John Richmond and I are roughly the same age, have similar tastes in music, and similar styles of dress (though he does occasionally wear a white t-shirt). So, when his soundtrack this morning started belting out 70s rock, I was neither surprised nor disappointed. That his fashion was largely a re-mix of 1970s rock wear was equally enjoyable. Here’s what you need to know:

This is primarily street wear, but it’s the kind of street where one wears sequins after 5. There’s a lot of leather, to be sure, but it’s contrasted with a more-than-sufficient amount of lace. So, while you want to wear this out, you might want to take into consideration one’s exact neighborhood before actually doing so. This won’t go over equally well everywhere.

Liking Annie Lennox is probably critical to liking the first few looks, given that her face is mirrored in profile on bright orange sweatshirt and hoodies. Richmond has dressed Annie multiple times and it was obvious today that she is still one of his favorites. Just how smart an idea it was to actually put her face so prominently on the clothes and one of those things we’ll just have to wait until fall and see how it sells.

If you don’t already have a pair of thigh-high boots, you’re going to need some by this fall. Just go ahead and plan on making the purchase. This collection is heavy with them, done in various takes on black leather, of course. We’ve seen boots like this enough this season to officially declare it a trend. They do go with a lot of this season’s looks, so just consider it a necessary investment in your wardrobe.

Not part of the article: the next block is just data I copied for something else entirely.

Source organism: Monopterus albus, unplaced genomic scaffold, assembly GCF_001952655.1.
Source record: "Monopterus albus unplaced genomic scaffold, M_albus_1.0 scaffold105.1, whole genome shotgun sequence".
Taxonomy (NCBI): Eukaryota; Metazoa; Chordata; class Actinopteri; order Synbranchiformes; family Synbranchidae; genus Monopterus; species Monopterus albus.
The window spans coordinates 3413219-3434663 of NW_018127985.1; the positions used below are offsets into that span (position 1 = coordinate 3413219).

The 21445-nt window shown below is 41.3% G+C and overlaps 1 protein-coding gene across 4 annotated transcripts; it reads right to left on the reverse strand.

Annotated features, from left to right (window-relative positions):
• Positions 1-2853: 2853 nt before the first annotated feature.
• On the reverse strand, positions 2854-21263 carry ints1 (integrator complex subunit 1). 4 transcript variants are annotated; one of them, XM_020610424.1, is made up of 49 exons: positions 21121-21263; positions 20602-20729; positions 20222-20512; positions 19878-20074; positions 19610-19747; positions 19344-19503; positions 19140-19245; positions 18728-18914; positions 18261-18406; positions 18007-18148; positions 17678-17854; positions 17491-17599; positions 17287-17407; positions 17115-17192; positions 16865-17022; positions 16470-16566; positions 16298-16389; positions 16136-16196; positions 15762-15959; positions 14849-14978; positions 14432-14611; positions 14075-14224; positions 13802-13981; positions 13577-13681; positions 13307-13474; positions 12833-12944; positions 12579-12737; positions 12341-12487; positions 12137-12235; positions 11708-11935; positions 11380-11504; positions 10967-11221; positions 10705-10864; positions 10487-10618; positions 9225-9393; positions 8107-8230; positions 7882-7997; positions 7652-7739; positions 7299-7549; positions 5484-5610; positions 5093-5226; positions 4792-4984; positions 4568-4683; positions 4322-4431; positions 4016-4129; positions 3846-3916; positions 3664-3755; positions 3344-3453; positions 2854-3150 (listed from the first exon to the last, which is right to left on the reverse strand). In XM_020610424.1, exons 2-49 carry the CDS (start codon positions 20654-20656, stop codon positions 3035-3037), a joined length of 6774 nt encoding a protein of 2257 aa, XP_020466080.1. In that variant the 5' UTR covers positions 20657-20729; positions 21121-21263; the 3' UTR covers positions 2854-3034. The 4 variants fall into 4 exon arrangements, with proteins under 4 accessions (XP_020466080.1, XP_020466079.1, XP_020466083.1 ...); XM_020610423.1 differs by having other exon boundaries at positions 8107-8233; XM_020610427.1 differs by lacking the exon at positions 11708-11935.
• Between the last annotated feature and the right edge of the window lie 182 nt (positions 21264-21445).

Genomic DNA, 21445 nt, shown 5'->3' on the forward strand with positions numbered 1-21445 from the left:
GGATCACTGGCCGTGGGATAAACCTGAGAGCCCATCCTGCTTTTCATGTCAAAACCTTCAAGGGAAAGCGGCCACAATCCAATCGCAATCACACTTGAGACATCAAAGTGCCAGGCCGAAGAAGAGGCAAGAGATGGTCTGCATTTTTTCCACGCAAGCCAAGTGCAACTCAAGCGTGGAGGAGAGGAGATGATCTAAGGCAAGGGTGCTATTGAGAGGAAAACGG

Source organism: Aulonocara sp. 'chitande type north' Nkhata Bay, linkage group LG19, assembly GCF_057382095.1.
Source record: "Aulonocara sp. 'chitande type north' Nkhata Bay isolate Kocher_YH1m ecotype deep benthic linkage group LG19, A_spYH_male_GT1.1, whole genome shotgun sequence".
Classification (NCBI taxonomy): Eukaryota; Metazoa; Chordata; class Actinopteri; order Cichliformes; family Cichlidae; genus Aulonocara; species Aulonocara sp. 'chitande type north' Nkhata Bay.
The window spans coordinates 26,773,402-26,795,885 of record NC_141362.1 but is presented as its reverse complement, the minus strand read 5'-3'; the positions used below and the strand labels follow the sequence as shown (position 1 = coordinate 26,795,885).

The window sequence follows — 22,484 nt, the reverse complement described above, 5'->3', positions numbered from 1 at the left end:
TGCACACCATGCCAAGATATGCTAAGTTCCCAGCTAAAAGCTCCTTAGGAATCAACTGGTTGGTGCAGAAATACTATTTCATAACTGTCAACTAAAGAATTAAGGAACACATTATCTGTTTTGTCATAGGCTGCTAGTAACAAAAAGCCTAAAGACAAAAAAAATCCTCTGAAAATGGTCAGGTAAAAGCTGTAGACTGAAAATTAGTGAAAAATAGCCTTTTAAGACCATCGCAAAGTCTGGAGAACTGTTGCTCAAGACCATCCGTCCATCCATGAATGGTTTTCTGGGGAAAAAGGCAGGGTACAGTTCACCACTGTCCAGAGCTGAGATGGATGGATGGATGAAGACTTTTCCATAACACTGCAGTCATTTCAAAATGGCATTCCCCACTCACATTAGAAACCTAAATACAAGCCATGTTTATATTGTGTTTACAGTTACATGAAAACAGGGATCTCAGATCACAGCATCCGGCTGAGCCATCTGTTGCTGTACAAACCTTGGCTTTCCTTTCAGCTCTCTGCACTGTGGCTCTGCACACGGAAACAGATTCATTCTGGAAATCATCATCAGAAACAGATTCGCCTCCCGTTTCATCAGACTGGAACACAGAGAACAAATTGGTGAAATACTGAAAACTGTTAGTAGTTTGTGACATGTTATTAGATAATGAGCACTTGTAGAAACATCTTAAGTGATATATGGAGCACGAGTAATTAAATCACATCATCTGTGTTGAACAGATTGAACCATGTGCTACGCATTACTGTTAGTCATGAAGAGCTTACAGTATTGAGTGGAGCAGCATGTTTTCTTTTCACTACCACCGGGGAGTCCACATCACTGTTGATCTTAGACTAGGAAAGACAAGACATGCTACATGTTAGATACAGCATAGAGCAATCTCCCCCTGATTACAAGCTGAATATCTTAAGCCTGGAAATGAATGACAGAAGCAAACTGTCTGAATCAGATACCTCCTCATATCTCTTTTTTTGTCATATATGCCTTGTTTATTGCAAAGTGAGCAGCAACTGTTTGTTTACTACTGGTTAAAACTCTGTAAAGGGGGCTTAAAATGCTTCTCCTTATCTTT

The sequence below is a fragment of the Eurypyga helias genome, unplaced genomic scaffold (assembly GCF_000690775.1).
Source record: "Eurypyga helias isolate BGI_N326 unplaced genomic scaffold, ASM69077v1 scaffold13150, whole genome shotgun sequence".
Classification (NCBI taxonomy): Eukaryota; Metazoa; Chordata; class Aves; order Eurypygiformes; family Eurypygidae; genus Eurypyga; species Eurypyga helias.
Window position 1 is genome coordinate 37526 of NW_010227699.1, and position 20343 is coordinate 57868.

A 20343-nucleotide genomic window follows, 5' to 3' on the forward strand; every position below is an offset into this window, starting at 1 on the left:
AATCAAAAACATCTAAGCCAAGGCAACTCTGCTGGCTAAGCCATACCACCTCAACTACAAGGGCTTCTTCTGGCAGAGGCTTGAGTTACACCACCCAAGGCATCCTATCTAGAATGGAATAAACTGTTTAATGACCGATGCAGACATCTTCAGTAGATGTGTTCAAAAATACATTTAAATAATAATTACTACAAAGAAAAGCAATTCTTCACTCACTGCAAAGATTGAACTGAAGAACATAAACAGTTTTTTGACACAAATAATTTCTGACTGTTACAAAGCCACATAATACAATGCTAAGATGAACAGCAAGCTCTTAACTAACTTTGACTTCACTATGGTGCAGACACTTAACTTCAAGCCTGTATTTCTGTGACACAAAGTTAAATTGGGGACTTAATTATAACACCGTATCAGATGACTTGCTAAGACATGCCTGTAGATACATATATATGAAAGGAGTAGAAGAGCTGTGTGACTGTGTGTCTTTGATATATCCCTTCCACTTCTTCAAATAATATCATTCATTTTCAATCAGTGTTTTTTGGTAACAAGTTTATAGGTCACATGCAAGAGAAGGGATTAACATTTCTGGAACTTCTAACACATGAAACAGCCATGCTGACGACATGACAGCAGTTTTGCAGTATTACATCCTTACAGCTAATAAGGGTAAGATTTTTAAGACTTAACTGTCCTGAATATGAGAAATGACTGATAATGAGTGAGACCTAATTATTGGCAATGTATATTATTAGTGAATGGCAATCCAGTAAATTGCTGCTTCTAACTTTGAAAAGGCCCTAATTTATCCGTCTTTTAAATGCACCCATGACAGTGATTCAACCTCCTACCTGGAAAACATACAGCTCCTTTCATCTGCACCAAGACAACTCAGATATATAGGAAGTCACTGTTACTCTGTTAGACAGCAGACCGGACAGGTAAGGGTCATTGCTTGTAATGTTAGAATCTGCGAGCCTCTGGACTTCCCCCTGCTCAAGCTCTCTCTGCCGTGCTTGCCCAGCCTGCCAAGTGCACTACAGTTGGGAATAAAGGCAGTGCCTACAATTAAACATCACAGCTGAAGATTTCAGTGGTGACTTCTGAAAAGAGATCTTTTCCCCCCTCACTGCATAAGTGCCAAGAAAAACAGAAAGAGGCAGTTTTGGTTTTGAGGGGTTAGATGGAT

Leather has to dominate any rock-and-roll wardrobe and it certainly does this collection. While John starts with some bright pops of color, once he goes black he stays there the rest of the collection. I’ll predict that the biker’s jackets with the blinged out skulls on the back are probably going to be best sellers.

Skulls are also a decorative requirement for anything rock-based from the 70s and there are plenty of them, both in prints as well as sequined and embroidered on the clothes. This is a theme that plays very well into the clothing and one that’s likely to have a cross-generational appeal, which will help sales.

The one questionable aspect of this collection comes with John’s use of sheer panels. Actually, it’s not so much that he uses them, but where he has chosen to place them. Winner of most distracting feature in a woman’s dress is a sheer lace panel sewn diagonally right across the hips. You know, right at that point where we know whether or not you’re wearing any underwear. He does this more than once, so there’s no claiming it was accidental. If we’re totally honest, that’s a 100% rock-and-roll move, but how many women will actually wear that look?

Okay, let me re-phrase that. Of the women who will wear that look, how many of them actually look good doing so? That’s probably the more pertinent question.

John Richmond gives us a very fun rock-and-roll collection for this fall/winter that brings out the rebel biker in everyone. Rev those engines, now, and let’s ride!


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